The Great Barracuda (sphyraena Barracuda)
As its name implies, the great barracuda is most notable because of its size. Like all species of barracuda, this species has a long, silvery body and very sharp teeth. It generally appears silvery with green or gray on its back and black blotches on its belly. However, this fish can change color to match its background environment. While individuals in most species of barracuda rarely grow longer than 5.5 ft (1.7 m), some specimens of the great barracuda have been reported to reach 10 ft (3 m) long. (Usually, members of this species average about 3 ft [0.9 m] long.) An aggressive hunter, the great barracuda inhabits temperate and tropical waters all over the world, except in certain parts of the Pacific Ocean and Mediterranean Sea. Specifically, it is found in the west Atlantic from Brazil to New England and in the Gulf of Mexico. Also, it is one of three barracuda species found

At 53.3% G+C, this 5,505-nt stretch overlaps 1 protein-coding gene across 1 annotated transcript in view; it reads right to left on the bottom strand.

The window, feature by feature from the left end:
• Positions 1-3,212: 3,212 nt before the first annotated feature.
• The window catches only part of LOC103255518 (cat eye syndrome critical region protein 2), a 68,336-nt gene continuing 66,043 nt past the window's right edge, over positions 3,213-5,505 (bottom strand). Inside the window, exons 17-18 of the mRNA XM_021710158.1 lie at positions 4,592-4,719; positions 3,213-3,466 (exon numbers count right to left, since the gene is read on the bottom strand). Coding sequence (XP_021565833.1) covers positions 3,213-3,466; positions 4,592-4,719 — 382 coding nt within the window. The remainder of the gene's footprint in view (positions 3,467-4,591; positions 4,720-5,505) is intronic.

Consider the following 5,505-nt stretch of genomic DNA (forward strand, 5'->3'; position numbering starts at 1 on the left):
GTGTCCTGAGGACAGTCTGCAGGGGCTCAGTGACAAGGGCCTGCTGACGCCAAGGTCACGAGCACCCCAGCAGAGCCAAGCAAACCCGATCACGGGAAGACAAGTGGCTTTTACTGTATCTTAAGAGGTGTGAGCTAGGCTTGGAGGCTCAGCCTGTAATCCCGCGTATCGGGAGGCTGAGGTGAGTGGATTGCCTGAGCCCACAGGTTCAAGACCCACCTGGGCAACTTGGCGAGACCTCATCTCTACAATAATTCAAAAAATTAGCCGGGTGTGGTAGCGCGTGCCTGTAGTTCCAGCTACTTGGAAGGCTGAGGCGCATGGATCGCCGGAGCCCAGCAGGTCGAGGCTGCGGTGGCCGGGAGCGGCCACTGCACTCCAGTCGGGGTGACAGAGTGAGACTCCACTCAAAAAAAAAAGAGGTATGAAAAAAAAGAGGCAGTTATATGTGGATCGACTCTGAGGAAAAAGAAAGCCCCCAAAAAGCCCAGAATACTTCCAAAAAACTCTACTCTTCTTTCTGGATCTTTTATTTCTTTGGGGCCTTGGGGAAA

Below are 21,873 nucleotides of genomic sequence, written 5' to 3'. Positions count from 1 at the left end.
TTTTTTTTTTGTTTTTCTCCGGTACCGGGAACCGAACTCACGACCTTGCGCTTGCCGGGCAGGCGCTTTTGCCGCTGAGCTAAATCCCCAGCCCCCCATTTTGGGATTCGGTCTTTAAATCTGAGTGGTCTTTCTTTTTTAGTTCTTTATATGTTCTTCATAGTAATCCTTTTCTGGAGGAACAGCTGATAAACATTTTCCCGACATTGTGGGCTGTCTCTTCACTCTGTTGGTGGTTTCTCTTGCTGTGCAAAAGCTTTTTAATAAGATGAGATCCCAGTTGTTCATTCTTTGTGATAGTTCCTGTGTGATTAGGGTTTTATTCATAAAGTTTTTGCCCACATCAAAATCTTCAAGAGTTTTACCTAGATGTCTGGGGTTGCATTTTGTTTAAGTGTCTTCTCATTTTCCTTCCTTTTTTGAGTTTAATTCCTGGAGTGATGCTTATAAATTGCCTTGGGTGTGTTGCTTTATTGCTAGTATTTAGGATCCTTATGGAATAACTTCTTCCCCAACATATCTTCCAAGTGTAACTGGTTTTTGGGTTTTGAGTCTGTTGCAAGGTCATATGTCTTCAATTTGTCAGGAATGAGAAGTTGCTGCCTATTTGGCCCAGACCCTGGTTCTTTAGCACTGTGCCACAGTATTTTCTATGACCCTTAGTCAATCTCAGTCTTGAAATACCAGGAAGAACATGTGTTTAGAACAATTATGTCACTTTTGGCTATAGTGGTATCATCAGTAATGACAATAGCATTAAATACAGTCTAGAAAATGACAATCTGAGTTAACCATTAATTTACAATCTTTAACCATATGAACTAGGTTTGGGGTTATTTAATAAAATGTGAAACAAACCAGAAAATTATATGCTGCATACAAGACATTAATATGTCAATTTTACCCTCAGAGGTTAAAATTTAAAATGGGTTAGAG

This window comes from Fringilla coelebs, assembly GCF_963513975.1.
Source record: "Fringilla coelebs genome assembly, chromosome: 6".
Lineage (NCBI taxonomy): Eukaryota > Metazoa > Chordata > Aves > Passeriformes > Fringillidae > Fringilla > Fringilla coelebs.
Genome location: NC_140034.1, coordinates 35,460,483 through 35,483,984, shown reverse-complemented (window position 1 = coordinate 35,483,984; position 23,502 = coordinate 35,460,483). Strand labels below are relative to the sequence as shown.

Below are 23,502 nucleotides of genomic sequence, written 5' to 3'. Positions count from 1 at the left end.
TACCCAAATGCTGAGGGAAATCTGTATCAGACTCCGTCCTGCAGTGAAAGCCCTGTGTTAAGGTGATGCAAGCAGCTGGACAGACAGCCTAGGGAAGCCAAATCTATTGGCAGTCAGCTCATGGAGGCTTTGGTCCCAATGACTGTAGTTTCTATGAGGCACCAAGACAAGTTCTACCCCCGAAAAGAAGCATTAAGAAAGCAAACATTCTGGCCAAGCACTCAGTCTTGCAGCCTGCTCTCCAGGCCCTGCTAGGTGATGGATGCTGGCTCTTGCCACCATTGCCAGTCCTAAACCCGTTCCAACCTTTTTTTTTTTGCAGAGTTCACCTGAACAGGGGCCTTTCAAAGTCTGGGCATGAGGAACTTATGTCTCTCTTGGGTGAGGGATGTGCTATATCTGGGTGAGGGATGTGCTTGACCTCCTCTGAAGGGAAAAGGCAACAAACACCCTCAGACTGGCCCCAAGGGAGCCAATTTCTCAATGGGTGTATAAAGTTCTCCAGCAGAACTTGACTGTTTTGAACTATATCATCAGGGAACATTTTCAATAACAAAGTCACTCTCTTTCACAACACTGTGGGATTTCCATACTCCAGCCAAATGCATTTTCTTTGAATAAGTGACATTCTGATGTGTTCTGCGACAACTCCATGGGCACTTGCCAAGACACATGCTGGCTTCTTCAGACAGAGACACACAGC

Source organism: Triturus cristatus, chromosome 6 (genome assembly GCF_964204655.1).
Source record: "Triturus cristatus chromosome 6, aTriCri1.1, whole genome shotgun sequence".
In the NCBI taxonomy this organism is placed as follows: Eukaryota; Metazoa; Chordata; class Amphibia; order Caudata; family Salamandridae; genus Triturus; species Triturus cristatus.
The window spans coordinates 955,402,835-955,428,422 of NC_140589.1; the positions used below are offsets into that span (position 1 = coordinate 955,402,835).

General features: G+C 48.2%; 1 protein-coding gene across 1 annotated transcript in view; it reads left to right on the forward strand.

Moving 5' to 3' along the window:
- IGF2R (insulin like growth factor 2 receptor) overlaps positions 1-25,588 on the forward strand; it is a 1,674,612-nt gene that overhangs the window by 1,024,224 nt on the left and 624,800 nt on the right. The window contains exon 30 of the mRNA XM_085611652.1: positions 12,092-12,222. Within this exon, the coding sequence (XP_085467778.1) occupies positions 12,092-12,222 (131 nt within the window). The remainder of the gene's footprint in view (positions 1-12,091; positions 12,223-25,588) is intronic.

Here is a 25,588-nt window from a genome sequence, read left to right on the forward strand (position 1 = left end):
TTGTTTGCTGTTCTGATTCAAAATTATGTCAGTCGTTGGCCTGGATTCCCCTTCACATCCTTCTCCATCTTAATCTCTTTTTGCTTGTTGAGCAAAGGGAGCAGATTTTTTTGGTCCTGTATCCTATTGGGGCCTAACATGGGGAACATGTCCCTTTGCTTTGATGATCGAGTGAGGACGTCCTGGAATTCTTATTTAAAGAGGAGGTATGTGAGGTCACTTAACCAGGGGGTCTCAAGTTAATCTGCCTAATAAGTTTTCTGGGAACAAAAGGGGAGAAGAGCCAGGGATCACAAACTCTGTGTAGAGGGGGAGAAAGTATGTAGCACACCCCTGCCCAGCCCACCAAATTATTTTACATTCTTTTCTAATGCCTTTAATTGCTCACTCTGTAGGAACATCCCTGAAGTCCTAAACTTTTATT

in the Caribbean. The other two species are Sphyraena guachancho and Sphyraena picudilla. These two species, much smaller and more rare, often swim in the company of jacks and are commonly named sennets.
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